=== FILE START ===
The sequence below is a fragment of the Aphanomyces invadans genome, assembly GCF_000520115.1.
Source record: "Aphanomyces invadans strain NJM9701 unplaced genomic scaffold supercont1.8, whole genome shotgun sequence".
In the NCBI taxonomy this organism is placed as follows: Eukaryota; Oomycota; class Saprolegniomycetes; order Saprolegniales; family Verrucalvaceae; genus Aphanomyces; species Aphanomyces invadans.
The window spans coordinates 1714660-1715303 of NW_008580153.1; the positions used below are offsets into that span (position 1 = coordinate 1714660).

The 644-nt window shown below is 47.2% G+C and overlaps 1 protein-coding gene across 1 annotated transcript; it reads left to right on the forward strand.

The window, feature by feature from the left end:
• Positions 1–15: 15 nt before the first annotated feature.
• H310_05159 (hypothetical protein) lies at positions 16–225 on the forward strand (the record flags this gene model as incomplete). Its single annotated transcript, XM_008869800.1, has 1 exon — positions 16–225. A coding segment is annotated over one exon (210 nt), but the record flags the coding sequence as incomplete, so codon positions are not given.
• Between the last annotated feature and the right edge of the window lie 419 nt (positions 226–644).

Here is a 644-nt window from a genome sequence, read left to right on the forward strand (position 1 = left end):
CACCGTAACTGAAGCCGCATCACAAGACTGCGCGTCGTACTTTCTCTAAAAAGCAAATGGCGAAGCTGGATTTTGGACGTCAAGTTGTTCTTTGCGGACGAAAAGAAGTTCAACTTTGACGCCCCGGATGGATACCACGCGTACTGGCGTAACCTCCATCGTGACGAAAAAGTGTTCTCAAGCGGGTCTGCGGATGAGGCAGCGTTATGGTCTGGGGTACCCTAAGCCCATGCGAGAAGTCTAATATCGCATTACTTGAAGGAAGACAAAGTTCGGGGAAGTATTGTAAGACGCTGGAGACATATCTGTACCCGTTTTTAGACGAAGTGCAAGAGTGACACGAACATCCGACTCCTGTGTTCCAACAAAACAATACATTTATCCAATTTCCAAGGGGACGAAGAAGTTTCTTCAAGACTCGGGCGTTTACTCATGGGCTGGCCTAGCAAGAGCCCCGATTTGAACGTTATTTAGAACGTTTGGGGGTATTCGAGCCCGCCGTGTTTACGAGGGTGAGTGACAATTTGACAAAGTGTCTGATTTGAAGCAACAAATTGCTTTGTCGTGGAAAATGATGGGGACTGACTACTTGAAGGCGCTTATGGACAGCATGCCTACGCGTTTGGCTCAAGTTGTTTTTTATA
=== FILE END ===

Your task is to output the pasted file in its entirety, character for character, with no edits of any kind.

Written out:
The sequence below is a fragment of the Aphanomyces invadans genome, assembly GCF_000520115.1.
Source record: "Aphanomyces invadans strain NJM9701 unplaced genomic scaffold supercont1.8, whole genome shotgun sequence".
In the NCBI taxonomy this organism is placed as follows: Eukaryota; Oomycota; class Saprolegniomycetes; order Saprolegniales; family Verrucalvaceae; genus Aphanomyces; species Aphanomyces invadans.
The window spans coordinates 1714660-1715303 of NW_008580153.1; the positions used below are offsets into that span (position 1 = coordinate 1714660).

The 644-nt window shown below is 47.2% G+C and overlaps 1 protein-coding gene across 1 annotated transcript; it reads left to right on the forward strand.

The window, feature by feature from the left end:
• Positions 1–15: 15 nt before the first annotated feature.
• H310_05159 (hypothetical protein) lies at positions 16–225 on the forward strand (the record flags this gene model as incomplete). Its single annotated transcript, XM_008869800.1, has 1 exon — positions 16–225. A coding segment is annotated over one exon (210 nt), but the record flags the coding sequence as incomplete, so codon positions are not given.
• Between the last annotated feature and the right edge of the window lie 419 nt (positions 226–644).

Here is a 644-nt window from a genome sequence, read left to right on the forward strand (position 1 = left end):
CACCGTAACTGAAGCCGCATCACAAGACTGCGCGTCGTACTTTCTCTAAAAAGCAAATGGCGAAGCTGGATTTTGGACGTCAAGTTGTTCTTTGCGGACGAAAAGAAGTTCAACTTTGACGCCCCGGATGGATACCACGCGTACTGGCGTAACCTCCATCGTGACGAAAAAGTGTTCTCAAGCGGGTCTGCGGATGAGGCAGCGTTATGGTCTGGGGTACCCTAAGCCCATGCGAGAAGTCTAATATCGCATTACTTGAAGGAAGACAAAGTTCGGGGAAGTATTGTAAGACGCTGGAGACATATCTGTACCCGTTTTTAGACGAAGTGCAAGAGTGACACGAACATCCGACTCCTGTGTTCCAACAAAACAATACATTTATCCAATTTCCAAGGGGACGAAGAAGTTTCTTCAAGACTCGGGCGTTTACTCATGGGCTGGCCTAGCAAGAGCCCCGATTTGAACGTTATTTAGAACGTTTGGGGGTATTCGAGCCCGCCGTGTTTACGAGGGTGAGTGACAATTTGACAAAGTGTCTGATTTGAAGCAACAAATTGCTTTGTCGTGGAAAATGATGGGGACTGACTACTTGAAGGCGCTTATGGACAGCATGCCTACGCGTTTGGCTCAAGTTGTTTTTTATA